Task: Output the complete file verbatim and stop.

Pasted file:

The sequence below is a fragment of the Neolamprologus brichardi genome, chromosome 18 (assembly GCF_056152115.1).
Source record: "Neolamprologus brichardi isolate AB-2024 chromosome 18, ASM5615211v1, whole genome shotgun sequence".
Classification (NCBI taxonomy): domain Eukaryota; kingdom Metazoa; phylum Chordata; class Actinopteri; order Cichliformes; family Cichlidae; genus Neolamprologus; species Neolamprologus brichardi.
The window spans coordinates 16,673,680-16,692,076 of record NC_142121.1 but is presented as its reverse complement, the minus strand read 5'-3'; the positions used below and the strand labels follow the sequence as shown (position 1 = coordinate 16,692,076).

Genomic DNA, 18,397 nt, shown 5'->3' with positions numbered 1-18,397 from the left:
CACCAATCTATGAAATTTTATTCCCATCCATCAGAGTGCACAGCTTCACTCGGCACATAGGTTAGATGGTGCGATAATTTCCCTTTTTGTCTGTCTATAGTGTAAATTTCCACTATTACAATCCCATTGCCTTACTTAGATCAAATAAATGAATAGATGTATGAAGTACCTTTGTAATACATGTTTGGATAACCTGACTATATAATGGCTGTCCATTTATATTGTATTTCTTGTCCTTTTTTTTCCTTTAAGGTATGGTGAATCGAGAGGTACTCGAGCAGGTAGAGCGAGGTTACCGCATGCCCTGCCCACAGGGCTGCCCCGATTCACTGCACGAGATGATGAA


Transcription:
The sequence below is a fragment of the Neolamprologus brichardi genome, chromosome 18 (assembly GCF_056152115.1).
Source record: "Neolamprologus brichardi isolate AB-2024 chromosome 18, ASM5615211v1, whole genome shotgun sequence".
Classification (NCBI taxonomy): domain Eukaryota; kingdom Metazoa; phylum Chordata; class Actinopteri; order Cichliformes; family Cichlidae; genus Neolamprologus; species Neolamprologus brichardi.
The window spans coordinates 16,673,680-16,692,076 of record NC_142121.1 but is presented as its reverse complement, the minus strand read 5'-3'; the positions used below and the strand labels follow the sequence as shown (position 1 = coordinate 16,692,076).

Genomic DNA, 18,397 nt, shown 5'->3' with positions numbered 1-18,397 from the left:
CACCAATCTATGAAATTTTATTCCCATCCATCAGAGTGCACAGCTTCACTCGGCACATAGGTTAGATGGTGCGATAATTTCCCTTTTTGTCTGTCTATAGTGTAAATTTCCACTATTACAATCCCATTGCCTTACTTAGATCAAATAAATGAATAGATGTATGAAGTACCTTTGTAATACATGTTTGGATAACCTGACTATATAATGGCTGTCCATTTATATTGTATTTCTTGTCCTTTTTTTTCCTTTAAGGTATGGTGAATCGAGAGGTACTCGAGCAGGTAGAGCGAGGTTACCGCATGCCCTGCCCACAGGGCTGCCCCGATTCACTGCACGAGATGATGAA